Which brings me to another reason to use Wizards is the premise.  The game gives you the Big Story right up front: the Evil Spirit seeks to finally take over and corrupt the Isles; go stop it.  And it gives you some basic directions on how to get involved: stop being a schmuck, join a Magical Order, and become powerful enough to assemble the Sacred Gem.  And then it pretty much leaves you alone.  Game play on the board literally places you somewhere random and asks "what you do next?"  I don't know about you, but that sure sounds sandboxy to me.

The first rounds of the game are spent deciding (or randomly wandering and not deciding) how to join an Order.  Do you try to enter one of the forboding Sorcerer's Towers or journey to the Sacred Circle or do you randomly bump into a High Wizard and get initiated?  Nothing actually requires you to join any Orders, except that you know you can't get anywhere in the game otherwise (not necessarily true in an rpg though, he says in a bout of foreshadowing).

Subsequent rounds forming the bulk of the game involve the characters picking up various Task cards, which are, in essence, adventure hooks.  In every game I have ever played, I wind up with far more Tasks than I could ever complete and thus each game is unique in that you almost never do the same things twice.  In the board game, of course, this has a down-side in that the Tasks are really so much useless flavour, but that isn't true if you were playing an rpg (look! more foreshadowing).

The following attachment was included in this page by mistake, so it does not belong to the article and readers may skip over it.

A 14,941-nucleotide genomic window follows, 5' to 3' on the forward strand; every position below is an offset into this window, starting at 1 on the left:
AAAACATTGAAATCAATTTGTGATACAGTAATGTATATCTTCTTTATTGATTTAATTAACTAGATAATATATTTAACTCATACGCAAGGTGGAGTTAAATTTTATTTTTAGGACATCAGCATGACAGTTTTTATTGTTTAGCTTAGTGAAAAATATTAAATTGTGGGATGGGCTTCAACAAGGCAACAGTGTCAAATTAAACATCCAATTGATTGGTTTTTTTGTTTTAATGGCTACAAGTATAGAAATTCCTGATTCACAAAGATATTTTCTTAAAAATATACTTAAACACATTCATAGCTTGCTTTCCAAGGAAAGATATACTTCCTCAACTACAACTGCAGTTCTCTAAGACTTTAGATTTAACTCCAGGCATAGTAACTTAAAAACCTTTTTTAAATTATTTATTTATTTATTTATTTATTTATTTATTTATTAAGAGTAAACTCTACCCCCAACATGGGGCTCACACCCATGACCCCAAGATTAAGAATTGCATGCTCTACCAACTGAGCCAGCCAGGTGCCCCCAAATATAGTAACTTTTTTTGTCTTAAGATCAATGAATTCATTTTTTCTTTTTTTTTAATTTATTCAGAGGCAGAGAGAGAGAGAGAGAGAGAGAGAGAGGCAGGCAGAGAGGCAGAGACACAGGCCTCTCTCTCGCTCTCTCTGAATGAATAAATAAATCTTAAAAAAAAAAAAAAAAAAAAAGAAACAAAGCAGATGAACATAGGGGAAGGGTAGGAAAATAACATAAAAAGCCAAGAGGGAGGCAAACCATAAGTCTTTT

The end-game is supposed to revolve around collecting the MacGuffin and thwarting evil.  But, again, nothing forces you to.  As the game goes on, Evil will begin to pick up strength and, starting on the third fortnight, will commence attacking vulnerable territories.  The assault can be staved off by completing Tasks, but Evil will keep coming back and usually with more force.  So, if you want to win, it's obvious that you ought to level up and get the MacGuffin, but if you would rather just Transport around randomly, dispelling Demons (and gaining points in the process) like a reenactment of the Gospel of Mark, then you can (I should know, since I have often done that, invariably resulting in me naming my character "the Goddam Sheriff").  And in an rpg....

Finally, one a little less rational: there's just something attractive about turning evocative board games into rpgs.  I don't really know why, unless it's the fucntional yet attractive maps, since maps are important to most gamers.  Jeff Rients at Jeff's Gameblog has written about this for the Minaria of Divine Right.  JB at B/X Blackrazor discussed it in regards to the Pern of DragonRiders of Pern.  And Aaron at A Paladin in Citadel has written more posts on Magic Realm than any other human being in history.  So, I feel I'm in good company here.

Also, I'm not just speaking hypothetically in all of this.  You see, I myself have adventured among the Enchanted Isles already.  But that is a story for our next installment.

1 comment:

  1. there's just something attractive about turning evocative board games into rpgs...

    ...I feel I'm in good company here.

    Definitely. And yes, I've followed with great interest both Jeff's and Aaron's ideas.